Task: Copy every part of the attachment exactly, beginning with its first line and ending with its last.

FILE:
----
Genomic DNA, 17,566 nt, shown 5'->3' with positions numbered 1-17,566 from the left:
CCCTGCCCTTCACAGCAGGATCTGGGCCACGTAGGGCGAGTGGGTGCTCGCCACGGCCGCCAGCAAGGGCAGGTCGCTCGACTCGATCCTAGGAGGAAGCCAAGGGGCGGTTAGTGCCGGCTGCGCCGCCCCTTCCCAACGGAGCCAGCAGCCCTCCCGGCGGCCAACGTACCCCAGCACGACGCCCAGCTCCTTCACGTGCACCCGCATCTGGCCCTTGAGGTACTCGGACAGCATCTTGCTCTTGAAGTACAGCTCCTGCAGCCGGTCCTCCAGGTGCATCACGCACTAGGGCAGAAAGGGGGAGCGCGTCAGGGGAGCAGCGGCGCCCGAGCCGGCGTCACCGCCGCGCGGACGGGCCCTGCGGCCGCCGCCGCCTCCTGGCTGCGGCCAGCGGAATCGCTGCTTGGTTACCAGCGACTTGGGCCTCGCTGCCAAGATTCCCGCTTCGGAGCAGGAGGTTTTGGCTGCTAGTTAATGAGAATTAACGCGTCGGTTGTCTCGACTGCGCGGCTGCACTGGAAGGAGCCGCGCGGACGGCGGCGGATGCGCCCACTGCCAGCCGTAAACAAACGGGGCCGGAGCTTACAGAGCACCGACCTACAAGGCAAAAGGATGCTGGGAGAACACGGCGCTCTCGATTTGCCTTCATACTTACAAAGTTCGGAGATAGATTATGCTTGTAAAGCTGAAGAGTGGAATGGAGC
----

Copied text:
Genomic DNA, 17,566 nt, shown 5'->3' with positions numbered 1-17,566 from the left:
CCCTGCCCTTCACAGCAGGATCTGGGCCACGTAGGGCGAGTGGGTGCTCGCCACGGCCGCCAGCAAGGGCAGGTCGCTCGACTCGATCCTAGGAGGAAGCCAAGGGGCGGTTAGTGCCGGCTGCGCCGCCCCTTCCCAACGGAGCCAGCAGCCCTCCCGGCGGCCAACGTACCCCAGCACGACGCCCAGCTCCTTCACGTGCACCCGCATCTGGCCCTTGAGGTACTCGGACAGCATCTTGCTCTTGAAGTACAGCTCCTGCAGCCGGTCCTCCAGGTGCATCACGCACTAGGGCAGAAAGGGGGAGCGCGTCAGGGGAGCAGCGGCGCCCGAGCCGGCGTCACCGCCGCGCGGACGGGCCCTGCGGCCGCCGCCGCCTCCTGGCTGCGGCCAGCGGAATCGCTGCTTGGTTACCAGCGACTTGGGCCTCGCTGCCAAGATTCCCGCTTCGGAGCAGGAGGTTTTGGCTGCTAGTTAATGAGAATTAACGCGTCGGTTGTCTCGACTGCGCGGCTGCACTGGAAGGAGCCGCGCGGACGGCGGCGGATGCGCCCACTGCCAGCCGTAAACAAACGGGGCCGGAGCTTACAGAGCACCGACCTACAAGGCAAAAGGATGCTGGGAGAACACGGCGCTCTCGATTTGCCTTCATACTTACAAAGTTCGGAGATAGATTATGCTTGTAAAGCTGAAGAGTGGAATGGAGC